Take notes when you are observing – you never know what you might see. But, use a pencil. Ink in a pen will freeze quickly, and may burst when it thaws causing a mess. A clipboard with some plain paper attached is ideal for writing on. Bring an easy-chair to sit on to take a break now and again. It is not good to stand and crick your neck skyward for long periods of time.
If you are travelling some distance to your observing site, be prepared for the worst. You may discover you will run out of petrol/diesel and will have to stay the night (worst case scenario: you're on your own and your phone battery dies). Have a sleeping bag or blanket in the car just in case. Spare batteries for your flashlight, a bottle of water (for when you’re thirsty!), and even a book to read are great companions if you get stuck somewhere till daylight comes. Above all this, remember to have the fuel can in the boot of your car topped up, and you wont have to worry at all.
Some 'Do Nots'
If you smoke, try not to when you are out in the cold. Nicotine is a vascoconstrictor, this means it will restrict blood flow to your extremities (fingers, toes, ears, and nose), making them feel colder, quicker. Alcohol and coffee (caffeine) fall into the same category. Bring hot drinks in a thermos instead, like tea or even better, soup. Snacks are allowed too, but try to avoid anything greasy – getting greasy fingerprints on eyepieces etc. is not good.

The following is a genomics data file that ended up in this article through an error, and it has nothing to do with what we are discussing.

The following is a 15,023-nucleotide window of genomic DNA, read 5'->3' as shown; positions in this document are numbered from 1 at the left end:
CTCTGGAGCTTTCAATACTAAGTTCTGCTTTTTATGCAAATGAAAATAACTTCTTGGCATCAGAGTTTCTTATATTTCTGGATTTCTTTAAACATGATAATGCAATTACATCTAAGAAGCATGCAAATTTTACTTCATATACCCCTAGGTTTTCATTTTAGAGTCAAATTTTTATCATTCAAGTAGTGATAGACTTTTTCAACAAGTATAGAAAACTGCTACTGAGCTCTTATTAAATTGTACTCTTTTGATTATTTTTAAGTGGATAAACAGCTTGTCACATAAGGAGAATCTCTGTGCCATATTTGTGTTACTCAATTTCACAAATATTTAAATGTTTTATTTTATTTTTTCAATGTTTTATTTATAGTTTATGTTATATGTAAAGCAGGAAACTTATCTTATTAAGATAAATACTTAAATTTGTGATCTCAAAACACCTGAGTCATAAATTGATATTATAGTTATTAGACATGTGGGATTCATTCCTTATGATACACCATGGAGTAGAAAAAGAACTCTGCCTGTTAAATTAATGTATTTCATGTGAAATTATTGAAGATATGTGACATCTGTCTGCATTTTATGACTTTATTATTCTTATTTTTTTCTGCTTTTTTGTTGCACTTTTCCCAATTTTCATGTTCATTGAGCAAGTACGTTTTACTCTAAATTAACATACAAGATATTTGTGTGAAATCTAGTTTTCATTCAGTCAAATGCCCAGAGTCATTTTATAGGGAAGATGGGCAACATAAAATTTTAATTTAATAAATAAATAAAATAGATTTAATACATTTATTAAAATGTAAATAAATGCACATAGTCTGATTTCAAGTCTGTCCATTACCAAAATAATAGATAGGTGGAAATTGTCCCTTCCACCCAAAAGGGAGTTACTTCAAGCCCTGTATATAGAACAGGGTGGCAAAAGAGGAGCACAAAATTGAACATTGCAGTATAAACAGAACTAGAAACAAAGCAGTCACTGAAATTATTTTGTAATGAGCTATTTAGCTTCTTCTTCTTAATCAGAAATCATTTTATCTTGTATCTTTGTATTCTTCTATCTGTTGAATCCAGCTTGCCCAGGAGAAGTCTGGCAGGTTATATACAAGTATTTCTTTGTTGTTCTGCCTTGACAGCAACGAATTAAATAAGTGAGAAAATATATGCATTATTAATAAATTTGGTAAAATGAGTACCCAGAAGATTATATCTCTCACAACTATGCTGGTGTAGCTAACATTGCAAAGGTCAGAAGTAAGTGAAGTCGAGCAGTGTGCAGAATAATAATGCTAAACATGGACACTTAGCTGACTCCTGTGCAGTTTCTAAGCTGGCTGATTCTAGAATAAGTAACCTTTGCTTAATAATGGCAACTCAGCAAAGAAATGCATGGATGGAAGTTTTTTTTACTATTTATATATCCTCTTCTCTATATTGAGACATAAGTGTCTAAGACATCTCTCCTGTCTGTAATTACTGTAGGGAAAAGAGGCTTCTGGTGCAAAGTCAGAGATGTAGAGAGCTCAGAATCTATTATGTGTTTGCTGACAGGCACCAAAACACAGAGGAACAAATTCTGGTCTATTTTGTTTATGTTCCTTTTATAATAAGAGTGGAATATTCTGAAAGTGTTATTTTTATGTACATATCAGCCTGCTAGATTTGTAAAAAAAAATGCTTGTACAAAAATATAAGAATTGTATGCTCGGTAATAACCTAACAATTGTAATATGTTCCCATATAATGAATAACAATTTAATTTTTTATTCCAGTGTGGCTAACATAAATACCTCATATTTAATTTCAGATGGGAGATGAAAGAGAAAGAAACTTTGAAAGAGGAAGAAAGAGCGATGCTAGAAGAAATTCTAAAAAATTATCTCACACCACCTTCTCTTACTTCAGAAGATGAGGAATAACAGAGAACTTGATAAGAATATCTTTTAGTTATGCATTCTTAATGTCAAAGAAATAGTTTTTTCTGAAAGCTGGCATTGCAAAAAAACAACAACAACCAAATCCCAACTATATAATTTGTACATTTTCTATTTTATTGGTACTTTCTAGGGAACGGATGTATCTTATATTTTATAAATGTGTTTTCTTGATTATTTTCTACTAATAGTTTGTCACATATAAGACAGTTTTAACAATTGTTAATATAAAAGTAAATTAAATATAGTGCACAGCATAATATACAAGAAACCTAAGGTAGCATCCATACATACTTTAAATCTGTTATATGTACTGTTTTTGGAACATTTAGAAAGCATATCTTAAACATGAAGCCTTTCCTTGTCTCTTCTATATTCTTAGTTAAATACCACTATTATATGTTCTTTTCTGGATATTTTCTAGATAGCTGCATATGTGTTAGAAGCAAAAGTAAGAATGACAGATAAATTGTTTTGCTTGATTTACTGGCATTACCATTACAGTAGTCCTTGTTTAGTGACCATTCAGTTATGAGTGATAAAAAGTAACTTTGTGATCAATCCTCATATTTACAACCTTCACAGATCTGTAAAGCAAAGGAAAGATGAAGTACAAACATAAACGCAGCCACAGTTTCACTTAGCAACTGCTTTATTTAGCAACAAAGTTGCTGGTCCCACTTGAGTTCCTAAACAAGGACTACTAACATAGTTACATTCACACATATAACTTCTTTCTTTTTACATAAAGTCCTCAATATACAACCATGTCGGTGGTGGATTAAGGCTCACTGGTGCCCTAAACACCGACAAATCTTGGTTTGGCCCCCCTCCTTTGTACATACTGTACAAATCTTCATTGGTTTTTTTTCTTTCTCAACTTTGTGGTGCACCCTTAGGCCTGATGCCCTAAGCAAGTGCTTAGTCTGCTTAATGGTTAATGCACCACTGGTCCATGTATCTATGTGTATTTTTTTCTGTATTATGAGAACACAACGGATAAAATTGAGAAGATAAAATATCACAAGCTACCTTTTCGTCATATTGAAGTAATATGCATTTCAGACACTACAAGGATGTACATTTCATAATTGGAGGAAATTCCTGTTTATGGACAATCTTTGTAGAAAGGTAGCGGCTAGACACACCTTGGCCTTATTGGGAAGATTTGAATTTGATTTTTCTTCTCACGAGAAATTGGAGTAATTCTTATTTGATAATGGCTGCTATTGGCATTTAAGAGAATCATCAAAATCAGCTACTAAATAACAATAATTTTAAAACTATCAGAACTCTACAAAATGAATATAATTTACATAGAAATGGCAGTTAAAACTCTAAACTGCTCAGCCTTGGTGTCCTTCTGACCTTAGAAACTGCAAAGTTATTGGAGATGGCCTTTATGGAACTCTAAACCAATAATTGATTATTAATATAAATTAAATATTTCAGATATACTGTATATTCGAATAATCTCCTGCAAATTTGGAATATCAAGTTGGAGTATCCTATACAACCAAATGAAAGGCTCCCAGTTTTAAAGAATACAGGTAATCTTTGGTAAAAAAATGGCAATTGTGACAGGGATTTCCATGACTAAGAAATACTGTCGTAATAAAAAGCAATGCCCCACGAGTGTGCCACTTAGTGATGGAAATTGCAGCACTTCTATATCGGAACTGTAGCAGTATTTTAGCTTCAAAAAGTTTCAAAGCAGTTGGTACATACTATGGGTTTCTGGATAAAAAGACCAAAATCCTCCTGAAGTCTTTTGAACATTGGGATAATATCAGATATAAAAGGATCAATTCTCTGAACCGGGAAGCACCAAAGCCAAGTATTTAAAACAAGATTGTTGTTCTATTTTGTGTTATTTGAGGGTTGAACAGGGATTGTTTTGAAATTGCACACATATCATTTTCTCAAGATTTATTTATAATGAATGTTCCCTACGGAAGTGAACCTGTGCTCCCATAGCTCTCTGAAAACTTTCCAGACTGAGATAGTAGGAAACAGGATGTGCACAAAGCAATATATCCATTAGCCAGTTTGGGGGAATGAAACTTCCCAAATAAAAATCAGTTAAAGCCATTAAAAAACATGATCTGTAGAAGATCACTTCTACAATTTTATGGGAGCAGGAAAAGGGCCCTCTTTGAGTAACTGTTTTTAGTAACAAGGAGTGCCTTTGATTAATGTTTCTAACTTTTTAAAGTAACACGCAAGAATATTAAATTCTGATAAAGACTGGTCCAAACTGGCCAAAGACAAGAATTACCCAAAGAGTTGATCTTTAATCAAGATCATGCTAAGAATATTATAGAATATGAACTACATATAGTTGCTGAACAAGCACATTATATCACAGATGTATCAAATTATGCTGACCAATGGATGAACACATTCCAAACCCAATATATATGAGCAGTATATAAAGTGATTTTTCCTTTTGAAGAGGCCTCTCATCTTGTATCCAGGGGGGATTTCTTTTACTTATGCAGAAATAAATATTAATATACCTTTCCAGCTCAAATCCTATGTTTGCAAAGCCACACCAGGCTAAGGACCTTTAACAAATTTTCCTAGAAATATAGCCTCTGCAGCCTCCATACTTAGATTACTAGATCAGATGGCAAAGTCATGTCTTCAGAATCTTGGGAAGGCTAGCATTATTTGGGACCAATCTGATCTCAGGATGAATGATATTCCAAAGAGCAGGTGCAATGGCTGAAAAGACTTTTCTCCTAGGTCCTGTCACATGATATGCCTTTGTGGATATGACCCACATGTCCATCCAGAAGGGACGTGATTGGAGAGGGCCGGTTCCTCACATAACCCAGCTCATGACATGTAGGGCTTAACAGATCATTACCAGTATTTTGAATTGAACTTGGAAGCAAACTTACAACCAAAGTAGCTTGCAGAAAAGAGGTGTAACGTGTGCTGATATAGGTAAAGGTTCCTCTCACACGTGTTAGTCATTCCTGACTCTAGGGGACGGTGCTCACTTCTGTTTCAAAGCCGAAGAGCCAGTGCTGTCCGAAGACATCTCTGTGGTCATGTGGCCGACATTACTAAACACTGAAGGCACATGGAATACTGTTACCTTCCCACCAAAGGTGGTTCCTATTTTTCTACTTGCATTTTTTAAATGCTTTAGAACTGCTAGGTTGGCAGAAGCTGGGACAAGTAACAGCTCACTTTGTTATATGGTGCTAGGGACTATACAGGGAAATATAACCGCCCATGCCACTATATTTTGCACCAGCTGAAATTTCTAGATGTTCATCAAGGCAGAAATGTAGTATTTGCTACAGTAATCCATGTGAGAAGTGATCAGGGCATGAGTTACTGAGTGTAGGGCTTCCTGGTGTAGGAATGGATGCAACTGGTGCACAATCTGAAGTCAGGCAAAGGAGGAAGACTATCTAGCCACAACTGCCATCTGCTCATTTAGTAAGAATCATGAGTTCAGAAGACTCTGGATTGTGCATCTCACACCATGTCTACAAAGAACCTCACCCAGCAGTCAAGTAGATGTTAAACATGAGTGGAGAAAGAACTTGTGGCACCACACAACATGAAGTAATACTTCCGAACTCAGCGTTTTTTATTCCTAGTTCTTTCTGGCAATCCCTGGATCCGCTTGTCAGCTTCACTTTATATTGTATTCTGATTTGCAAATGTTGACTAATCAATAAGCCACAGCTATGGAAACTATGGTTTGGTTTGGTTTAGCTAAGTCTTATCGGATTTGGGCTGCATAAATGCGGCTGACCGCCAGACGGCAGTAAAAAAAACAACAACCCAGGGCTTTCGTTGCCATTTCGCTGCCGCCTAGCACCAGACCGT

Always have consideration for those around you. If you MUST turn on a bright flashlight to look for something, remember to shout out in advance if it is ok to do so: someone might be taking some photos of the dark skies, and those closest to you would have had their eyes adapted to the dark.
As you go to lectures and observing nights with your local club, you will hear astronomers call out objects in the sky by their names or perhaps even their M numbers and so on, e.g. The Orion Nebula is also M42, the Crab Nebula is M1 etc. Don’t be distracted from hearing all these odd sounding names and numbers – as you learn more, you will remember them too! But, if in doubt, just take a peep at a book.
It is always important to remember, that when we go out observing, that it is for FUN!